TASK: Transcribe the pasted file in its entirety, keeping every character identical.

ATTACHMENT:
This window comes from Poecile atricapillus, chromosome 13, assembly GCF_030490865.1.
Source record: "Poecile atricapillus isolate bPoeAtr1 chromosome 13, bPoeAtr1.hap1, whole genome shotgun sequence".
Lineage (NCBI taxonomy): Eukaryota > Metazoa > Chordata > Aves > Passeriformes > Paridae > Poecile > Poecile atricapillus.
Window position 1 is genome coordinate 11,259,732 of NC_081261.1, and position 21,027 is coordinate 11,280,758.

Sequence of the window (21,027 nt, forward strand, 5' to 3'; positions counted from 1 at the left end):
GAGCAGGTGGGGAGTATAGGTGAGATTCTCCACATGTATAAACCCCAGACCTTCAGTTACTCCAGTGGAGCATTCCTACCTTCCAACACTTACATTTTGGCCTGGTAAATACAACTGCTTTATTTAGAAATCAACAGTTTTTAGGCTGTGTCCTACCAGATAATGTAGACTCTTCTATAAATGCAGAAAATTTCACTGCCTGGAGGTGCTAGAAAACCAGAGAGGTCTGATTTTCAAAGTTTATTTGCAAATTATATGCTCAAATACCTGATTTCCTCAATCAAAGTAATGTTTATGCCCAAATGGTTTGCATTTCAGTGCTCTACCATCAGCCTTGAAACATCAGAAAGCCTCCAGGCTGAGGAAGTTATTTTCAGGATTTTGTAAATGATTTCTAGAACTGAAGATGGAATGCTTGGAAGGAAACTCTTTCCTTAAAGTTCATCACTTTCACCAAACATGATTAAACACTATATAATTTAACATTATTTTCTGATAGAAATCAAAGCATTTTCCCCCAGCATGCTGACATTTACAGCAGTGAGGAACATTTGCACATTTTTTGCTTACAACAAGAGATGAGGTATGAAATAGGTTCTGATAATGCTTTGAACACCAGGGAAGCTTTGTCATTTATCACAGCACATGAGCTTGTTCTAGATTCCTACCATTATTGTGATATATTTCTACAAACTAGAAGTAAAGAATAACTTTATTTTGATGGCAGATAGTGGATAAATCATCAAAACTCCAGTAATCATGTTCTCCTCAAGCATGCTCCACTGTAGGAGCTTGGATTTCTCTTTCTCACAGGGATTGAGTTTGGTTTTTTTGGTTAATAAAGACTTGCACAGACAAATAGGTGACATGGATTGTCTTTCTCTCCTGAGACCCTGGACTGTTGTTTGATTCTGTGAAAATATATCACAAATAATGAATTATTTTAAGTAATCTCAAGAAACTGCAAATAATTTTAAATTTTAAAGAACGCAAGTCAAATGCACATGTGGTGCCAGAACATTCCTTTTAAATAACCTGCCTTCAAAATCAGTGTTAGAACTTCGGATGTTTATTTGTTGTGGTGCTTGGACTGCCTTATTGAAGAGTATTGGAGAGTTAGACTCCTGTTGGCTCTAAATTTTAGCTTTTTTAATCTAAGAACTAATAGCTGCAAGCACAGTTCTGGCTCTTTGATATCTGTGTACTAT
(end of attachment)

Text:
This window comes from Poecile atricapillus, chromosome 13, assembly GCF_030490865.1.
Source record: "Poecile atricapillus isolate bPoeAtr1 chromosome 13, bPoeAtr1.hap1, whole genome shotgun sequence".
Lineage (NCBI taxonomy): Eukaryota > Metazoa > Chordata > Aves > Passeriformes > Paridae > Poecile > Poecile atricapillus.
Window position 1 is genome coordinate 11,259,732 of NC_081261.1, and position 21,027 is coordinate 11,280,758.

Sequence of the window (21,027 nt, forward strand, 5' to 3'; positions counted from 1 at the left end):
GAGCAGGTGGGGAGTATAGGTGAGATTCTCCACATGTATAAACCCCAGACCTTCAGTTACTCCAGTGGAGCATTCCTACCTTCCAACACTTACATTTTGGCCTGGTAAATACAACTGCTTTATTTAGAAATCAACAGTTTTTAGGCTGTGTCCTACCAGATAATGTAGACTCTTCTATAAATGCAGAAAATTTCACTGCCTGGAGGTGCTAGAAAACCAGAGAGGTCTGATTTTCAAAGTTTATTTGCAAATTATATGCTCAAATACCTGATTTCCTCAATCAAAGTAATGTTTATGCCCAAATGGTTTGCATTTCAGTGCTCTACCATCAGCCTTGAAACATCAGAAAGCCTCCAGGCTGAGGAAGTTATTTTCAGGATTTTGTAAATGATTTCTAGAACTGAAGATGGAATGCTTGGAAGGAAACTCTTTCCTTAAAGTTCATCACTTTCACCAAACATGATTAAACACTATATAATTTAACATTATTTTCTGATAGAAATCAAAGCATTTTCCCCCAGCATGCTGACATTTACAGCAGTGAGGAACATTTGCACATTTTTTGCTTACAACAAGAGATGAGGTATGAAATAGGTTCTGATAATGCTTTGAACACCAGGGAAGCTTTGTCATTTATCACAGCACATGAGCTTGTTCTAGATTCCTACCATTATTGTGATATATTTCTACAAACTAGAAGTAAAGAATAACTTTATTTTGATGGCAGATAGTGGATAAATCATCAAAACTCCAGTAATCATGTTCTCCTCAAGCATGCTCCACTGTAGGAGCTTGGATTTCTCTTTCTCACAGGGATTGAGTTTGGTTTTTTTGGTTAATAAAGACTTGCACAGACAAATAGGTGACATGGATTGTCTTTCTCTCCTGAGACCCTGGACTGTTGTTTGATTCTGTGAAAATATATCACAAATAATGAATTATTTTAAGTAATCTCAAGAAACTGCAAATAATTTTAAATTTTAAAGAACGCAAGTCAAATGCACATGTGGTGCCAGAACATTCCTTTTAAATAACCTGCCTTCAAAATCAGTGTTAGAACTTCGGATGTTTATTTGTTGTGGTGCTTGGACTGCCTTATTGAAGAGTATTGGAGAGTTAGACTCCTGTTGGCTCTAAATTTTAGCTTTTTTAATCTAAGAACTAATAGCTGCAAGCACAGTTCTGGCTCTTTGATATCTGTGTACTAT